Joseph Bottum on the guy who knew Jim Morrison
Jun 3, 2013, Vol. 18, No. 36 • By JOSEPH BOTTUM
I met him once. Well, met in the loosest sense: I was introduced to Ray Manzarek at a Los Angeles restaurant in the 1980s and got to shake his hand. No more than that, but even at the time it felt like an encounter with passing greatness, a brush with the fading mythology of the age, and down through the years, I’ve never forgotten it.
Manzarek died of cancer on May 20, at age 74, to obituaries around the nation that dutifully mentioned his screen-music compositions, his fiction writing, the handful of solo albums, and the mentorship of young musicians to which he devoted himself as a producer. But then, duty over, the obituaries all heaved a sigh of relief, turning back in delight to the late 1960s when Manzarek was in his twenties and played the organ, one of those Vox Continentals with the plastic keys, for a rock group called The Doors. Everything else in the man’s life, the 40-odd years after lead singer Jim Morrison’s death in 1971, seemed almost a coda. The mythological moment, the mystical connection with the age, was gone.
After the 1953 death of her husband, the poet Dylan Thomas—another of those figures who somehow caught the mad slipstream of his times—Caitlin Thomas gave her autobiography the bitter title Leftover Life to Kill. By all accounts, Manzarek was never bitter; he seems, in fact, to have been a cheerful man who lived with some real grace and not a little ironic bemusement about the cultural eddies that had swirled for a few short years around his friend Jim Morrison. But there always remained something of that strange aura surrounding Ray Manzarek: leftover life to kill.
No one has ever quite explained the combination of luck, talent, and good looks—the humble dedication and arrogant self-mythologizing, for that matter—by which some figures mount the whirlwind with spurs on their heels, but whatever that combination is, Jim Morrison had it. And Ray Manzarek went along for the ride.
We could name dozens of similar figures, of course, in movie acting, sports, and music. But what makes The Doors so interesting is that, nearly everyone agrees, Manzarek was by a long stretch the most musically talented member of the group. A classical pianist, he brought into The Doors a skillful drummer named John Densmore, whom he knew from a meditation group, and Densmore in turn eventually gathered in Robby Krieger, new to rock guitar but trained in classical and flamenco acoustic work.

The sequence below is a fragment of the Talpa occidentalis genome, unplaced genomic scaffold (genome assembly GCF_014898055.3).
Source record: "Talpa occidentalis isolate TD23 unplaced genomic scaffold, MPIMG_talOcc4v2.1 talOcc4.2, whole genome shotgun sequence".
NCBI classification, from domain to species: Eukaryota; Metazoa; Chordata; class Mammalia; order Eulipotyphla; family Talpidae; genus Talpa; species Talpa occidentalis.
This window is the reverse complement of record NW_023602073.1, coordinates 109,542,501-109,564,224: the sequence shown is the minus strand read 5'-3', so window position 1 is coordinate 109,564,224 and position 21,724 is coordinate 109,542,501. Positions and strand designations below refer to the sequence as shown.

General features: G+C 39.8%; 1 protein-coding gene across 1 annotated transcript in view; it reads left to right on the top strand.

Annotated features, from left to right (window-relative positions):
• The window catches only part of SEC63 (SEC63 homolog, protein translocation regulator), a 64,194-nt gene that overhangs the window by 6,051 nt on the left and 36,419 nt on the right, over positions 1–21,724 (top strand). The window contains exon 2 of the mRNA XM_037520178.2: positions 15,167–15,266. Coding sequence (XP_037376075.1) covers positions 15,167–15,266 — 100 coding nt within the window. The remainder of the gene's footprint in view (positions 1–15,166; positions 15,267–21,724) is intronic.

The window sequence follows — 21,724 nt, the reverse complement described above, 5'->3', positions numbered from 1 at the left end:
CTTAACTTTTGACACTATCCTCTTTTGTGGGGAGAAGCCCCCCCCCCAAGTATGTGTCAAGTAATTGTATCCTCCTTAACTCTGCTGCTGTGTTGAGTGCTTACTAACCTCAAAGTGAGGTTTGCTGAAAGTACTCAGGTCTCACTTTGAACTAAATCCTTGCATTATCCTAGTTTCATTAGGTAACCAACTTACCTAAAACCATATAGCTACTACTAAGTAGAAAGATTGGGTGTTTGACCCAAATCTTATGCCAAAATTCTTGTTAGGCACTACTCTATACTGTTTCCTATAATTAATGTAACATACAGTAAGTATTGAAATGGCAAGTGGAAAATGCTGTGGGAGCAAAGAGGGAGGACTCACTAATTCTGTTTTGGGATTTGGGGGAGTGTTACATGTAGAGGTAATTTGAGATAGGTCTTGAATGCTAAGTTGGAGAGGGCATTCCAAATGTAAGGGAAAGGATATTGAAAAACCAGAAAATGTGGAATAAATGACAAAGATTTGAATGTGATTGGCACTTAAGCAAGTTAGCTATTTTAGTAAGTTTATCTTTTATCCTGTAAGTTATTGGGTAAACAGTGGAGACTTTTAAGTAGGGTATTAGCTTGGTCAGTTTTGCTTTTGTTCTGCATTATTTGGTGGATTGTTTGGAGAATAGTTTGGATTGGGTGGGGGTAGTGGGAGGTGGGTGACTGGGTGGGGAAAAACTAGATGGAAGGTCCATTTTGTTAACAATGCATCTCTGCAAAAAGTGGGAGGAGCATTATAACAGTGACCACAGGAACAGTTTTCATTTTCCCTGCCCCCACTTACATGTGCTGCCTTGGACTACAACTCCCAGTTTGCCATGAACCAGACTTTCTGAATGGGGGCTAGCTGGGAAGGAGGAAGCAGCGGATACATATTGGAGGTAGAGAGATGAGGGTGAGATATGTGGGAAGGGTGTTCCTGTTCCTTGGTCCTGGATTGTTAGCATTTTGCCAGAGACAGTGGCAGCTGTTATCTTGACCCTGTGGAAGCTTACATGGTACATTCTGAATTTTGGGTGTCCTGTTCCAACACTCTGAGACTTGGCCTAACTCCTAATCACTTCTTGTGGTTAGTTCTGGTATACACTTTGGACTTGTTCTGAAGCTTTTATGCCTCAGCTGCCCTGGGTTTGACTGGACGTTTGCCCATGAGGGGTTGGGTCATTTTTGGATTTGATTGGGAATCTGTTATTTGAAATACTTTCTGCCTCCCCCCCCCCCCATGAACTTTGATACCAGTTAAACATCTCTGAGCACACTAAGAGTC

All that the three musicians really had in common was a certain Eastern inflection—these were the days when the cognoscenti were all proclaiming Ravi Shankar’s sitar the greatest music on the planet—and a sense of mild California jazz. Listen again to the lounge style of “Riders on the Storm,” or the free-form background to the middle of “The End,” or the straightforward blues they played on what seems half The Doors’ recordings. The typical pattern of their songs is a quick riff to establish the beat and chord progression, then a couple of verses of Jim Morrison’s pop poetry, an extended instrumental, and a concluding Morrison lyric.
And that instrumental midsection almost always begins with a virtuoso organ performance. Then Manzarek backs off to allow Krieger to display his own skills, the sitar-influenced sound of the guitar often forming a counterpoint to, or even a fight with, the organ. Densmore’s drumming keeps the rhythm of Manzarek’s riff going—until, in the signal that the climax has arrived, the drums shift to the beat of Krieger’s guitar riff and decide the battle. The three musical Doors were, in essence, a talented jazz trio. A jazz trio, that is, who happened to back a rogue frontman heading places no jazz trio typically goes.
And having been to those places, what remained for Manzarek, the wonderful keyboardist? He had been on the inside of the mythological fantasy that was Jim Morrison and The Doors, and myth is always better—more meaningful and complete—when seen from the outside. Ajax, Hector, Paris, and even Helen get used up in the Iliad, because it’s not their story. They’re the necessary players in another person’s tale. It’s Achilles’ myth we’re told by Homer, and everyone else is just along for the ride.
Ray Manzarek was a gentleman and conscientious friend who never disparaged the days and the man that had made him famous. But it must have been odd to live another 40 years beyond The Doors, knowing he would never do anything as famous again. Like a man who had fought his way skillfully through the Trojan War and survived the dangerous adventures of the journey home—only to spend the rest of his life being asked, “But what was Achilles really like?”
Apr 22, 2013, Vol. 18, No. 30 • By IRWIN M. STELZER